How to Grow Hydrangeas in Containers or Pots? Steps to Follow

Hydrangeas are aesthetically beautiful plants that brighten the look of any place with colorful flowers. However, you might have wondered how to grow hydrangeas in containers.

Following is a guide on how you can grow Hydrangeas in Pots.

Choosing a container

While planting hydrangeas in a container, make sure that the roots have a lot of space to grow. Hydrangeas have a vast root system that grows rapidly. If the roots get suffocated, it might lead to root rot.

Make sure that the pot is at least 2 feet wide and 2 feet deep. The container can be made of stone, terracotta, plastic, ceramic, or wood.

The material does not matter as long as it has a wide base, plenty of space for the roots to grow, and good drainage.

Ensure that your pot has adequate draining holes. If not, you can drill some holes at the bottom yourself. It is important for the container to have at least 3 to 4 holes so that the excess water can flow out easily.

If water accumulates in the soil, it will cause damage to the roots.

Consider getting a heavier pot. This is because hydrangeas are top-heavy, so a heavier pot will not topple over if there is a strong wind.

Why is my Hydrangea Drooping and Wilting? [Causes and Solutions]

Preparing the container

Before you plant your hydrangeas in a new pot, you will need to prepare the pot.

If you are using a container that has been used before, make sure that you clean and disinfect it thoroughly before using it again to avoid the spread of any diseases.

Place a layer of broken pottery or stones at the bottom of the pot. You can also add a layer of gravel. This will help to improve the drainage of your hydrangea plant.

When you use gravel or stones, make sure that the layer is thick enough to cover the entire bottom part of the container.

Choose the right soil for your plant. When you are planting your hydrangeas, you need soil that is rich in nutrients. Usually, topsoil does not have the nutrients required by the plant to thrive.

You can use a potting mix or compost along with the soil before planting your hydrangea. Stir it with the topsoil to make a mix that will work well for your plant. You can also add a slow-release fertilizer to the mix.

The type of compost that you use with the soil will also depend on the type of hydrangea that you have. The H. Macrophylla varieties of hydrangeas are pH-sensitive. If grown in acidic soil, they will have flowers that are blue in color.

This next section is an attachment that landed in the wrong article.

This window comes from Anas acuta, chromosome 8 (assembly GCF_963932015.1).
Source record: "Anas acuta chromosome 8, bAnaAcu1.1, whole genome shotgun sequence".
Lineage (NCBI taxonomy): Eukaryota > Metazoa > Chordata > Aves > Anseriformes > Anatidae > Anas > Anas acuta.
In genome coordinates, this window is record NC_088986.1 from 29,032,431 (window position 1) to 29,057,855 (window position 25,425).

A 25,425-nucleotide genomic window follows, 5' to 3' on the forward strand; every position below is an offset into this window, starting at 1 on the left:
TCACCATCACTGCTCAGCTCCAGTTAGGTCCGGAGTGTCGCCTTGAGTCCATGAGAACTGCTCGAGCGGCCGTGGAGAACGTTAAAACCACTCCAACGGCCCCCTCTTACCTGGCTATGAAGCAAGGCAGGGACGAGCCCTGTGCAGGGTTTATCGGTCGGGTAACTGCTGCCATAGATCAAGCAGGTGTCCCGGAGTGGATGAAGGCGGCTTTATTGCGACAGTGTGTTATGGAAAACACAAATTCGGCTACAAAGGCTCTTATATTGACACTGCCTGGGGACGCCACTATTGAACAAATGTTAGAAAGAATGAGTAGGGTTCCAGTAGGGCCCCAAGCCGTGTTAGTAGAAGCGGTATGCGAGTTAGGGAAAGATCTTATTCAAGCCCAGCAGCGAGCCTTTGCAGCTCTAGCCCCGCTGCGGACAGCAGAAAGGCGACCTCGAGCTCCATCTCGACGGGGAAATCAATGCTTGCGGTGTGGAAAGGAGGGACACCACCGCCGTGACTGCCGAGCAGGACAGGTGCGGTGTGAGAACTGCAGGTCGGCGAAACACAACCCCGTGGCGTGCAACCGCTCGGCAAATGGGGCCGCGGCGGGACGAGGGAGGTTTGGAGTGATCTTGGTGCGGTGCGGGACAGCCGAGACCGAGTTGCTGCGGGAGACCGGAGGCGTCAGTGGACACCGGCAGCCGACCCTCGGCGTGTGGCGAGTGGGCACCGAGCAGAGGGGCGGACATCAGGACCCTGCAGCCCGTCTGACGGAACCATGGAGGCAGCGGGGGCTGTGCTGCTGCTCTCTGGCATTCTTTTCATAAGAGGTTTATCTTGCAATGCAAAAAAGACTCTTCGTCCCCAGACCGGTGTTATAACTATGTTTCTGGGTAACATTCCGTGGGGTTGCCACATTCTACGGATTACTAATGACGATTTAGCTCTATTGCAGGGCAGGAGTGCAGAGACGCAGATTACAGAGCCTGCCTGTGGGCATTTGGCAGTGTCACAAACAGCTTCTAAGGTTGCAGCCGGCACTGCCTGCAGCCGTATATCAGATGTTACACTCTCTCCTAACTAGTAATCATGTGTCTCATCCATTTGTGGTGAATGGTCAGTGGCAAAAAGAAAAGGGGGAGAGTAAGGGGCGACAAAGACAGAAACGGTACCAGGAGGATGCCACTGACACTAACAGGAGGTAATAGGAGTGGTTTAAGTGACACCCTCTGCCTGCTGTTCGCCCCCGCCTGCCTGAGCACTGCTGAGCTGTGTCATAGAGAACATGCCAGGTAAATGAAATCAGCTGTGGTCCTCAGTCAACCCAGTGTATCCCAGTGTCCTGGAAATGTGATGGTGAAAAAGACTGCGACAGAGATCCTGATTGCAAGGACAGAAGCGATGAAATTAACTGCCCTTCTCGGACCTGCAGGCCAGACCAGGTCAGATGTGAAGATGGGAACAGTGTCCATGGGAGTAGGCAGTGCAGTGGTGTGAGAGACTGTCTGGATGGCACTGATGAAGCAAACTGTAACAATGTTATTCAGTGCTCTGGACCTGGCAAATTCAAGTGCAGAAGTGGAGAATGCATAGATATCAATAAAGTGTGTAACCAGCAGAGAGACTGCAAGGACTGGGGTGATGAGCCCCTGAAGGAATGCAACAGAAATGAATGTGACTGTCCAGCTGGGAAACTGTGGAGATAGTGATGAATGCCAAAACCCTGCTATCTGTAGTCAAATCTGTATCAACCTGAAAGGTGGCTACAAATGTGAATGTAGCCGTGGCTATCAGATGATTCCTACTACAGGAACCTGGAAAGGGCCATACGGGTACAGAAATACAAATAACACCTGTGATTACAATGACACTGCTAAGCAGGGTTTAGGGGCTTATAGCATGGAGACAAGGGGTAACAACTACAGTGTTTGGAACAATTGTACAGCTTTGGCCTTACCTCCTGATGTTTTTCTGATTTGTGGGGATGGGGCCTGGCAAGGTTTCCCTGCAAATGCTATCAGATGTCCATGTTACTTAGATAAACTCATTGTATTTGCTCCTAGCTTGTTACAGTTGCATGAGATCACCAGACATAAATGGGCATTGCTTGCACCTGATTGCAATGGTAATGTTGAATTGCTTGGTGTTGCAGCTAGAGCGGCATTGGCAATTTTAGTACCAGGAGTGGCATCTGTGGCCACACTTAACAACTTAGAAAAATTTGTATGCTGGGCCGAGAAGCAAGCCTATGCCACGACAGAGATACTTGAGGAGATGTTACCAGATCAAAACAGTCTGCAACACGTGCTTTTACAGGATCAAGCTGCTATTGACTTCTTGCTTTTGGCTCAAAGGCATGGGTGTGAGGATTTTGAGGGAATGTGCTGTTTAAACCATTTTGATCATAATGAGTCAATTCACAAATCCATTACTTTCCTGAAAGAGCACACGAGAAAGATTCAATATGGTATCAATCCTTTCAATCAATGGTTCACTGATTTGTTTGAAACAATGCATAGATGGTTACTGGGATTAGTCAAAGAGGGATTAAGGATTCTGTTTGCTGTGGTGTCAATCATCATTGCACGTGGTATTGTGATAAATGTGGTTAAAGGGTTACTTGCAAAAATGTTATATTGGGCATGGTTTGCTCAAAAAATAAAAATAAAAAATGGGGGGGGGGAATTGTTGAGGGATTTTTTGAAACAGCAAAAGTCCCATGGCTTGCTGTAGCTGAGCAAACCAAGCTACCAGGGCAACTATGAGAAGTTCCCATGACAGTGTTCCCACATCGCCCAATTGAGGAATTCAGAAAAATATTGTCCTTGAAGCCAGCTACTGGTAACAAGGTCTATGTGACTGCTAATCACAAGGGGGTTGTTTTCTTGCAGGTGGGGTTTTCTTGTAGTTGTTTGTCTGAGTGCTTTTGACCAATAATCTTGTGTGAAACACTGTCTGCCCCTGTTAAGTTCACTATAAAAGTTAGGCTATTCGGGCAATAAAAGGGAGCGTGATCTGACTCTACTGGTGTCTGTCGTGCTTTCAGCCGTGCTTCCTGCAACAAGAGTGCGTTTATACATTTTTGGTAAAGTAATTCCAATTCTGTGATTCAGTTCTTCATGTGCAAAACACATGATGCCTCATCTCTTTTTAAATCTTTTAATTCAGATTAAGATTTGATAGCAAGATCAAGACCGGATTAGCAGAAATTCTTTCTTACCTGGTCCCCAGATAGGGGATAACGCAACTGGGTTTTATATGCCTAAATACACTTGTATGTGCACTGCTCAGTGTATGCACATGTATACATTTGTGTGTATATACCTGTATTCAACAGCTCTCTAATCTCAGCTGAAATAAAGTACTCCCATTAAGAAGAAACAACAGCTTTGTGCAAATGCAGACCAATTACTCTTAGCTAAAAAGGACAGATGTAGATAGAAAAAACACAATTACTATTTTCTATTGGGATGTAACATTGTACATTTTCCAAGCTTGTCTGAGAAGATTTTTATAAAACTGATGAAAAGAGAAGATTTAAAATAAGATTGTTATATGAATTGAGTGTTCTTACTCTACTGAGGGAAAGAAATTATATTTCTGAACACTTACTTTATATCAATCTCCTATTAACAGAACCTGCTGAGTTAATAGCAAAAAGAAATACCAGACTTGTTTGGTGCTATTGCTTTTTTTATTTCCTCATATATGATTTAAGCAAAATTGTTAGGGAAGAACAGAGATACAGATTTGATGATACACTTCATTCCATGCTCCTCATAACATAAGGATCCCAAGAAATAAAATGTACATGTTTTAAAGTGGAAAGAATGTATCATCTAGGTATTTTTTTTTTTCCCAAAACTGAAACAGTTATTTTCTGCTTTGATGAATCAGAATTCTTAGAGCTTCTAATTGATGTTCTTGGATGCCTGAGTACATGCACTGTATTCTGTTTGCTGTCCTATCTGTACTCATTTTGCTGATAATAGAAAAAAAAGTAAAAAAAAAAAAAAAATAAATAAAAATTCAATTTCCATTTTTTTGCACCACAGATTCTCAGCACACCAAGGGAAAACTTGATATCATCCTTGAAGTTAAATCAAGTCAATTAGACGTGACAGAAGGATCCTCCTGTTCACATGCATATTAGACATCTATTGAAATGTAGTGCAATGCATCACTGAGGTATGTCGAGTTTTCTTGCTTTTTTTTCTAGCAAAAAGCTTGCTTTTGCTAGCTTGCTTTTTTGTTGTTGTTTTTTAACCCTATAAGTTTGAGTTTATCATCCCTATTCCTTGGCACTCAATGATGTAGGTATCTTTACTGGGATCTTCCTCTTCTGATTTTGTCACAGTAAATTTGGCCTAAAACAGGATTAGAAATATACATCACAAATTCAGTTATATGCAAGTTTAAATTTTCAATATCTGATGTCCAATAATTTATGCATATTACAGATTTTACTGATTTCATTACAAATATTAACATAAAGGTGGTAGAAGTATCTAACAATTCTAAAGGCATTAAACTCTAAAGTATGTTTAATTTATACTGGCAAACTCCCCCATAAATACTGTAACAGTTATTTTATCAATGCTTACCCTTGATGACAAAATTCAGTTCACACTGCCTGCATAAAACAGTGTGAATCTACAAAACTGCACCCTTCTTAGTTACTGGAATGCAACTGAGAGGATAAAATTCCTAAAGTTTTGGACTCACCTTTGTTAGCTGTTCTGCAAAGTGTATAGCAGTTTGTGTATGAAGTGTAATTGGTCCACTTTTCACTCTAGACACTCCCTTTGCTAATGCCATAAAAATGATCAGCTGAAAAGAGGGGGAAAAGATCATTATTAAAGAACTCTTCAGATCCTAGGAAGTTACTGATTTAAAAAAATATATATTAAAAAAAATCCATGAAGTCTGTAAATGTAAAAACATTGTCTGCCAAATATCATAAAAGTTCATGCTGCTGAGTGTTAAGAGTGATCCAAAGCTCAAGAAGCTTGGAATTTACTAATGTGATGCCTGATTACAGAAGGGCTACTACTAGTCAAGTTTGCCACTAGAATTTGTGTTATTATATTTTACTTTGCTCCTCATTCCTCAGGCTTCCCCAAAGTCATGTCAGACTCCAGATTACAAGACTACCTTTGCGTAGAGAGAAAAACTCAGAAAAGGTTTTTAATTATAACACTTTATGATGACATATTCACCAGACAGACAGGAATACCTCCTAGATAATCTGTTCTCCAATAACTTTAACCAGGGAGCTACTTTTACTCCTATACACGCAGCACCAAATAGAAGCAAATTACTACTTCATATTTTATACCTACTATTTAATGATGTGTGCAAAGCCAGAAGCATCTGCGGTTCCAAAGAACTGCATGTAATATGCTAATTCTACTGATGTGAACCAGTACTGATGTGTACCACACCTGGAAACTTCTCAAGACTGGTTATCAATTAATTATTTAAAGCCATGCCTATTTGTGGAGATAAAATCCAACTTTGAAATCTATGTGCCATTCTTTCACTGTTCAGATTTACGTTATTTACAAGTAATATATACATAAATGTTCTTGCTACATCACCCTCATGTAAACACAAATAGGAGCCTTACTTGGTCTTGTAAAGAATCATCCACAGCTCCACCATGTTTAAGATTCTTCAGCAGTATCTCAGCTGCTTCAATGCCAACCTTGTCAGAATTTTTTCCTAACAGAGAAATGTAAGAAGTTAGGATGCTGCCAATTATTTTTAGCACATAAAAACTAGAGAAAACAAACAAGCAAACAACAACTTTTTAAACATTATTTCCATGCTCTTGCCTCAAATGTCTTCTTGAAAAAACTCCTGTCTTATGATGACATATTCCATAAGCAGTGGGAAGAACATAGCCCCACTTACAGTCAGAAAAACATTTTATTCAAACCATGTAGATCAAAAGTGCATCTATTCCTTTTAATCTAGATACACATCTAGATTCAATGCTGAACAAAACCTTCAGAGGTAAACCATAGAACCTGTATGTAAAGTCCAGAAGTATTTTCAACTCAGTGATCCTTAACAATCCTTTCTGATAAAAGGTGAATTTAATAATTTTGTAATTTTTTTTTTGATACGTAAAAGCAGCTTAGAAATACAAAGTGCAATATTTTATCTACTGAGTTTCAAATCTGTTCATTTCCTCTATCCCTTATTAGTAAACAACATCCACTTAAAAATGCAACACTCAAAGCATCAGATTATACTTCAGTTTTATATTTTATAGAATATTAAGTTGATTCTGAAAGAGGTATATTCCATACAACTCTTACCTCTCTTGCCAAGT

The flowers will be pink if grown in alkaline soil. For this reason, you will need to know the type of hydrangea you have, as well as the pH of the soil.

If you have blue hydrangeas, you will need good quality acidic compost to keep them blue. If you have pink hydrangeas, any good quality compost will be fine.

How to grow hydrangeas in containers?

Once you have the right container, drainage, and soil ready, you are ready to transplant your hydrangea into the new pot.

Here are the steps that you can follow –

  1. Dig a hole that is twice as wide and deep as the root system of your plant.
  2. Place the plant in the soil and loosely fill in the soil around the roots. Do not pack it compactly. Just fill it loosely so that the entire root system is covered.
  3. Once your plant is in, fill the potting mix so that it is just 2 inches below the rim of the pot. Spread the soil and fill it evenly so that the topsoil and the base of your hydrangea are around 2 inches below the rim of the container.
  4. When you leave space in your container between the top-soil and the rim of the container, you ensure that you can water your plant thoroughly without the water spilling out from the sides along with some of the soil.
  5. Press the topsoil gently so that you pack the base of the plant. Remove any air pockets or mounds of soil and make the surface of the soil even.
  6. Once your plant is firmly in place, water it thoroughly. Use a hose or a watering can to water the soil up to the rim of the container.
  7. Then wait and let it all drain, and then repeat the process if needed. Doing so ensures that your hydrangea has plenty of water as it gets established in the new soil.

Do Hydrangeas Change Color? Tips for changing

Caring for the hydrangeas in containers

Here are the factors that you should care for while growing Hydrangeas in Containers.


Hydrangeas need a lot of sunlight, although it will depend on the variety of hydrangea that you have. Some varieties like the morning sun, while some prefer the afternoon shade.

So, make sure that your hydrangeas receive the morning sun and afternoon shade.